10/3 second taping had Jumbo and Kawada in the semifinal tag working spots. Misawa was in the main with Kobashi against Gordy & Doc to again not distract from it.

10/10 was the third taping which had a six man main, so Misawa and Kawada were both in it. Again, more focus on Jumbo-Kawada while Misawa more paired off with Taue.

10/14 was the injury.

10/15 Misawa worked the six man main at Korakuen because it was another TV taping, but was largely taken out of the match to make it two-on-three most of the way.

He was out after that.

Key thing to remember: 10/24 was at Yokohama Bunka Gym. If they were going to run a second Jumbo vs Misawa match in the year, it wasn't going to be at a 5000 seat arena in the Tokyo metro given where the post-unmasking singles matches between the two took up to that point took place, and what they drew:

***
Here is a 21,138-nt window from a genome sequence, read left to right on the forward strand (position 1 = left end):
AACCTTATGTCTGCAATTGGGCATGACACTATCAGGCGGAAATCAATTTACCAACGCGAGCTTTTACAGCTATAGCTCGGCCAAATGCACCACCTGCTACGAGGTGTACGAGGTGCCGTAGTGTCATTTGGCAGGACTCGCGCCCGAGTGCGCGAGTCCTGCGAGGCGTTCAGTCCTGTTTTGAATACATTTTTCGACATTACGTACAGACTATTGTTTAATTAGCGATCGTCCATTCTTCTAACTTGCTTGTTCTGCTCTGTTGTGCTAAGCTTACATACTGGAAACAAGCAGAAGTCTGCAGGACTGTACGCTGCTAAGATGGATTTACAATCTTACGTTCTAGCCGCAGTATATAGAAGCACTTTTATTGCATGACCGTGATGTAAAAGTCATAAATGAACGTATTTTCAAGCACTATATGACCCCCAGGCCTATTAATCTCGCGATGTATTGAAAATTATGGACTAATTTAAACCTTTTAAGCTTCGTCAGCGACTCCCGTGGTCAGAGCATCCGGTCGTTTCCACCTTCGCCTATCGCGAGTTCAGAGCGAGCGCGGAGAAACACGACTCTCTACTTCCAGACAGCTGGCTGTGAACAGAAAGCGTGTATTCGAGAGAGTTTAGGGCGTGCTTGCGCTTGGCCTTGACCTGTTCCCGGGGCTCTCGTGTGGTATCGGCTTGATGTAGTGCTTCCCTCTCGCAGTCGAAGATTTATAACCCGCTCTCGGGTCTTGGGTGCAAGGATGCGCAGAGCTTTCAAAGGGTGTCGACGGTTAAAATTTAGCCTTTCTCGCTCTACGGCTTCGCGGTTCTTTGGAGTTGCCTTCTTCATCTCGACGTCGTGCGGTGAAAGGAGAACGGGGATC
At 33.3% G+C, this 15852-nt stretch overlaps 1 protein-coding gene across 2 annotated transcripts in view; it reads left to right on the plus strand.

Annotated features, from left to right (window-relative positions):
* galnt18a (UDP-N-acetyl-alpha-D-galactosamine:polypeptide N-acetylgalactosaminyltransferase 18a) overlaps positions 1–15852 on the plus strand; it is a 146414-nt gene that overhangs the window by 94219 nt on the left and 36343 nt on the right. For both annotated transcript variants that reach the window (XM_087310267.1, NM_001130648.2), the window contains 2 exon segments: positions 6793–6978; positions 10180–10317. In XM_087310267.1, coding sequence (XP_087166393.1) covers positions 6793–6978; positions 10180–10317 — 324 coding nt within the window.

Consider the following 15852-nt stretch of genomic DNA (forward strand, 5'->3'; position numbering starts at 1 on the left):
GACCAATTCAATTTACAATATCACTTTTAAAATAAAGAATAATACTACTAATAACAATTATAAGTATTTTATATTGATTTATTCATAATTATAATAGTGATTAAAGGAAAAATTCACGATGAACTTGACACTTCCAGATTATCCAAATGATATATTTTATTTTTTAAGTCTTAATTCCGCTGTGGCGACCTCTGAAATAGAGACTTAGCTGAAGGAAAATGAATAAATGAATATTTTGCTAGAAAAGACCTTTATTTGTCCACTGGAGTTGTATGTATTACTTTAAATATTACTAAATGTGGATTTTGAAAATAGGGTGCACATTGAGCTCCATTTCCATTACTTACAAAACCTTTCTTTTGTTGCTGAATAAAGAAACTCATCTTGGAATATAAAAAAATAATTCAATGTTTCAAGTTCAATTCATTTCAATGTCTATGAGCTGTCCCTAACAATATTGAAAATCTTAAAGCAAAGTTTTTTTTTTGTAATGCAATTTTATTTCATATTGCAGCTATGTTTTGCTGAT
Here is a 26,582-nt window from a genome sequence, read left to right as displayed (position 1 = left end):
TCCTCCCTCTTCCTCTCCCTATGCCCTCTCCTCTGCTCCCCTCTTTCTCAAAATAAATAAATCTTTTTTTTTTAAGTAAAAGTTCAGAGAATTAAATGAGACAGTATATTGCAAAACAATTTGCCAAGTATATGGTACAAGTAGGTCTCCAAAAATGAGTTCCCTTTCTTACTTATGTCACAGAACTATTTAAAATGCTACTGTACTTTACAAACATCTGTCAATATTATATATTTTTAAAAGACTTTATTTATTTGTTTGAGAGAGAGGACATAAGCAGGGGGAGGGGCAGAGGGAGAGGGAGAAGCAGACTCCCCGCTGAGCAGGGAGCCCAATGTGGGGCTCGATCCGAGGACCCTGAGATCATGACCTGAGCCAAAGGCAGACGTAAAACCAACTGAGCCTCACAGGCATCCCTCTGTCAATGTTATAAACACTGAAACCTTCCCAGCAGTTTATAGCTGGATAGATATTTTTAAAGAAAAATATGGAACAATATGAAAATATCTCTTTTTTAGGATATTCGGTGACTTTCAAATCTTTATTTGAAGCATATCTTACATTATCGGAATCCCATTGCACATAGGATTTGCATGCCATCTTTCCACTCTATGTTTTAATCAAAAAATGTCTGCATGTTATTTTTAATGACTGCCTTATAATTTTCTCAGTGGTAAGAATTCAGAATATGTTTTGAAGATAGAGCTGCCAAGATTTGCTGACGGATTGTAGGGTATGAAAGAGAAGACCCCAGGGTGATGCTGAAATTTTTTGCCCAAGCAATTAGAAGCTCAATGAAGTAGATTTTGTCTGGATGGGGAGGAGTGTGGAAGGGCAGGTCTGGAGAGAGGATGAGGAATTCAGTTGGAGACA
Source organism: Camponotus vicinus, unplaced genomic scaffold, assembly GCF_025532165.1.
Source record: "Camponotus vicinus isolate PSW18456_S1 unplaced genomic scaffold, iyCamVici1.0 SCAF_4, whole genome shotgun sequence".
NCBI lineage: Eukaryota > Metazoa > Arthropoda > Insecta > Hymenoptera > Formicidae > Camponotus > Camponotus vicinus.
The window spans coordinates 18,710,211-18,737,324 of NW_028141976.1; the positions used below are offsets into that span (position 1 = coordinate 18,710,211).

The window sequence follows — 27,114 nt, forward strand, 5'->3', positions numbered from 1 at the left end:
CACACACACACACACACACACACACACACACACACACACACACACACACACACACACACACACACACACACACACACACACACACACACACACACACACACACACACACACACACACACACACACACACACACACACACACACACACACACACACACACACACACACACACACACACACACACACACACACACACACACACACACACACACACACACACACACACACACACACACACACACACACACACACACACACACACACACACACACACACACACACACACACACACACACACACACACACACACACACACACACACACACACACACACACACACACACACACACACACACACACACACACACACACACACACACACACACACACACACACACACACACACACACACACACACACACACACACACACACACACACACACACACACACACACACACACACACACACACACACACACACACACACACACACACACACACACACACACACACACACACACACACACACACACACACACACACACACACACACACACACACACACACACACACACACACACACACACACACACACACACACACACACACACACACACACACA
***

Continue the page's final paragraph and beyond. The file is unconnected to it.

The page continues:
06/08/90 - packed Budokan

9/01/90 - packed Budokan

04/18/91 - packed Budokan

Baba may have been conservative, but at that point he wasn't going to piss away extra 10000 tickets by booking a match that would pack Budokan into Bunka Gym.

Example - the anniversary match the follow year was a fan voted match where everyone knew the match that would win... and would draw a ton... and Baba booked it into Budokan to expand the number of matches in the building per year.

So like I say, it's odd. There are other things in the threads that I could quibble with, and avoid it unless it reaches a certain level. This is just odd from Ichise given the level of detail he brings to the table, and clear ability to pull from notes or other historical records.